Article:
Cycling Along the Tama River
Last time we visited in Tokyo in 2013 we had cycled the bottom of the Tama River that flows out between Tokyo and Yokohama. The cycle path starts near the river mouth at Otori and can be cycled upriver (or down) for about 70km. On the last visit we had managed about the first 30km up to Keio-Tamagawa. Our ambition has always been to complete the entire course, so this time we planned to cycle down river starting in the mountains of the Yamanashi Perfecture, where the Tama river originates, all the way back to Chofu, where we would meet friends for dinner.
Taking Trains to Ome Station
From our little house in Hiroo, we took our bikes, a backpack with some basic food and drinks, and our Rinku bags for the train journey. We cycled to Shibuya station, where we took the Keio-Inokashira line to Kichijoji station and there we changed to the JR Chuo line. We had to get off at Ome station for a change between trains.
Ome station itself was mainly left as it used to look about a hundred years ago in the Showa era. There were nostalgic posters of famous Japanese films in the underpass and quaint old wooden waiting rooms on the platform. Here we waited for our train that would take us to Kawai station. The last part of the train journey took us high up on the mountainside, with views of the river in the valley and little villages along its bed and the towering mountain range above.
When we got off at Kawai station we noticed the difference in temperature to Tokyo. We had left Tokyo two hours before and the city was almost unbearably hot, but up here in the mountains it was much cooler and the air fresher and cleaner. We could not wait to get onto our bikes and start cycling. The first few kilometers were downhill, along the main road. Luckily this far out in the country there was not enough traffic to spoil our ride.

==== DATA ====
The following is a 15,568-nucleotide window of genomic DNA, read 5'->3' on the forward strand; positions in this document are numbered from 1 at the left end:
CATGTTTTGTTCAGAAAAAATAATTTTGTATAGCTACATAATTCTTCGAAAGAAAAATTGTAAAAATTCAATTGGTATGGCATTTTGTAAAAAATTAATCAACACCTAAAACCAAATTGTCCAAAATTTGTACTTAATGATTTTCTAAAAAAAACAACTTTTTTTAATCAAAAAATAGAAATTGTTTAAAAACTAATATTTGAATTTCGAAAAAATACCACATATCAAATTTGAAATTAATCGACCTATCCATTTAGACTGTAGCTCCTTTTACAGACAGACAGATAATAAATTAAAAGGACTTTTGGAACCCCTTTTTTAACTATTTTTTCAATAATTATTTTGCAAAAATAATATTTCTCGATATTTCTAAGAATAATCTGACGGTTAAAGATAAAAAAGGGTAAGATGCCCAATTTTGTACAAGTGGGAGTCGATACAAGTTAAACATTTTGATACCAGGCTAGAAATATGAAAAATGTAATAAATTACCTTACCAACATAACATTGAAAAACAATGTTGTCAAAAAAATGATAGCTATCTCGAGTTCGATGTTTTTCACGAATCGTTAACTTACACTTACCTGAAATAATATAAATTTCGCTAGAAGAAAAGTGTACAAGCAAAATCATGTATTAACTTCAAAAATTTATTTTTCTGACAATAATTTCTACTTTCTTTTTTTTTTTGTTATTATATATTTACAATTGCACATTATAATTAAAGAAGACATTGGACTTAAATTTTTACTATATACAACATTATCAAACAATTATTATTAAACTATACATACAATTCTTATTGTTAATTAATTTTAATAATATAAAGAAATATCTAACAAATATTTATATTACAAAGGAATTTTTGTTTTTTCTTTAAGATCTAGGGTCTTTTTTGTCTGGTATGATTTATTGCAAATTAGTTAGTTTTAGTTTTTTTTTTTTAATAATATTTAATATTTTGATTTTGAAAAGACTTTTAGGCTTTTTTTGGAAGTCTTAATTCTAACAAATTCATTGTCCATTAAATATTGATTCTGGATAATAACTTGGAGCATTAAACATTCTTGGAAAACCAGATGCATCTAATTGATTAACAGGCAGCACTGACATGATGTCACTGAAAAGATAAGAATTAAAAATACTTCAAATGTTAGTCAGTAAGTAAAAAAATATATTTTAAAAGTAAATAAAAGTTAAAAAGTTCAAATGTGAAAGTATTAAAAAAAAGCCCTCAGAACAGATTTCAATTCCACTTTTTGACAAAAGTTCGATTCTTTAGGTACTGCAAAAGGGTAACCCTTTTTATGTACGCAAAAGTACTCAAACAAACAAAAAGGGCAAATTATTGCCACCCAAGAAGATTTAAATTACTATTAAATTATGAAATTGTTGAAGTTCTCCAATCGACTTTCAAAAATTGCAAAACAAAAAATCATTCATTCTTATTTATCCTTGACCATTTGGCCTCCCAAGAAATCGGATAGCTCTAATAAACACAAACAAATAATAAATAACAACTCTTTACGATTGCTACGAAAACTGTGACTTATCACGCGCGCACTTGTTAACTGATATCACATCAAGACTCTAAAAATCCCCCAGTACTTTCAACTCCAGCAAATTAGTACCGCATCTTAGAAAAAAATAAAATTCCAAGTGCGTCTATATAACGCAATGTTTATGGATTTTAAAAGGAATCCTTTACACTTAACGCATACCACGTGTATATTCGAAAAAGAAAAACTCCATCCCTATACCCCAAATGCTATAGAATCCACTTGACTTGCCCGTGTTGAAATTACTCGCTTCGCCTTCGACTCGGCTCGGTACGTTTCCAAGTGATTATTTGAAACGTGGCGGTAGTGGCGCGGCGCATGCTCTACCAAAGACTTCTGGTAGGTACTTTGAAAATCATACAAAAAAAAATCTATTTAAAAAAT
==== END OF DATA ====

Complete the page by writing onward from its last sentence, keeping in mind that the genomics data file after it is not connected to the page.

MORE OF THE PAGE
Lunch at a Riverside Restaurant
Shortly, we spotted a restaurantきり山 on the riverside and decided to stop for lunch. The mama-san seated us, typical Japanese style on the floor, at a table right next to the windows overlooking the Tama river. We enjoyed a hot bowl of soup with udon and a cold tea while watching men with their fishing rods in the shallow river water trying to catch some fish.
The Tama River
At the next bridge we turned right and cycled along back streets parallel to the river. The main road was getting busier so the detour was welcome and more interesting. We passed a lot of residential areas, mixed with fields and pine forests. As we descended the Tama River started to widen with the river bed expanding and becoming more and more of a river rather than a mountain stream.
Swimming in the River
Passing Ome we noticed fisherman on the Tama riverbank below and saw families with their children and friends. They had put up tents on the dry parts of the riverbed to have a picnic and barbeque. Children played in the water, some even swam in the calmer parts of the river. We would have loved to join them, the heat was getting more oppressive as the day moved on, but we also were conscious of the time. We were supposed to meet friends at 18:00 in Chofu and were still many kilometers away from getting there.
After Ome the path became better marked and we kept on cycling on along the special river side cycling path and only briefly stopped to get an ice cream from one of the convenience stores or drinks from the vending machines.
The further we got towards Chofu district, the bigger the villages and towns seemed to get, we pedalled past big apartment blocks but also small residential areas, under train bridges, and over small canals.
Break From Cycling
There were playgrounds, football and baseball fields and plenty of other places to stop and have a break from cycling. We saw groups of teenage boys play baseball on the fields and many other cyclists and joggers. The sun started to get lower, the water of the river glittering between the trees and weeds.